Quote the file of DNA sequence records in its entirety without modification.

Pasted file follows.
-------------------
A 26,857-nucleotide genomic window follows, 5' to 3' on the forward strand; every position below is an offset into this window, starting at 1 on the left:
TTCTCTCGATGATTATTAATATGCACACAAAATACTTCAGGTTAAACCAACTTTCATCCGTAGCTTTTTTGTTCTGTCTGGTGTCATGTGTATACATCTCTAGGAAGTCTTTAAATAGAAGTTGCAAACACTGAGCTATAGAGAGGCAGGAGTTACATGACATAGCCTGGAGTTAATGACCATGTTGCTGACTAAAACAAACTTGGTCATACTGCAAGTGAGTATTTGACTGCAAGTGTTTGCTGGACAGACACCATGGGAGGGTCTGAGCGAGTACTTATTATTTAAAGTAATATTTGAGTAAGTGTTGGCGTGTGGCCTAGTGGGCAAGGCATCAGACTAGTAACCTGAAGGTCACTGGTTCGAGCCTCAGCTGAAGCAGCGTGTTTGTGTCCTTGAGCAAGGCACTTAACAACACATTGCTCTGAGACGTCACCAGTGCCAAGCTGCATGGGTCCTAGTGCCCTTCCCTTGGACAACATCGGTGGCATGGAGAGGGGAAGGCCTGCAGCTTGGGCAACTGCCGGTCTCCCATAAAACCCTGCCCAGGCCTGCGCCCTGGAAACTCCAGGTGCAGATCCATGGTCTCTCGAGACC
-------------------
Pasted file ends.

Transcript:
A 26,857-nucleotide genomic window follows, 5' to 3' on the forward strand; every position below is an offset into this window, starting at 1 on the left:
TTCTCTCGATGATTATTAATATGCACACAAAATACTTCAGGTTAAACCAACTTTCATCCGTAGCTTTTTTGTTCTGTCTGGTGTCATGTGTATACATCTCTAGGAAGTCTTTAAATAGAAGTTGCAAACACTGAGCTATAGAGAGGCAGGAGTTACATGACATAGCCTGGAGTTAATGACCATGTTGCTGACTAAAACAAACTTGGTCATACTGCAAGTGAGTATTTGACTGCAAGTGTTTGCTGGACAGACACCATGGGAGGGTCTGAGCGAGTACTTATTATTTAAAGTAATATTTGAGTAAGTGTTGGCGTGTGGCCTAGTGGGCAAGGCATCAGACTAGTAACCTGAAGGTCACTGGTTCGAGCCTCAGCTGAAGCAGCGTGTTTGTGTCCTTGAGCAAGGCACTTAACAACACATTGCTCTGAGACGTCACCAGTGCCAAGCTGCATGGGTCCTAGTGCCCTTCCCTTGGACAACATCGGTGGCATGGAGAGGGGAAGGCCTGCAGCTTGGGCAACTGCCGGTCTCCCATAAAACCCTGCCCAGGCCTGCGCCCTGGAAACTCCAGGTGCAGATCCATGGTCTCTCGAGACC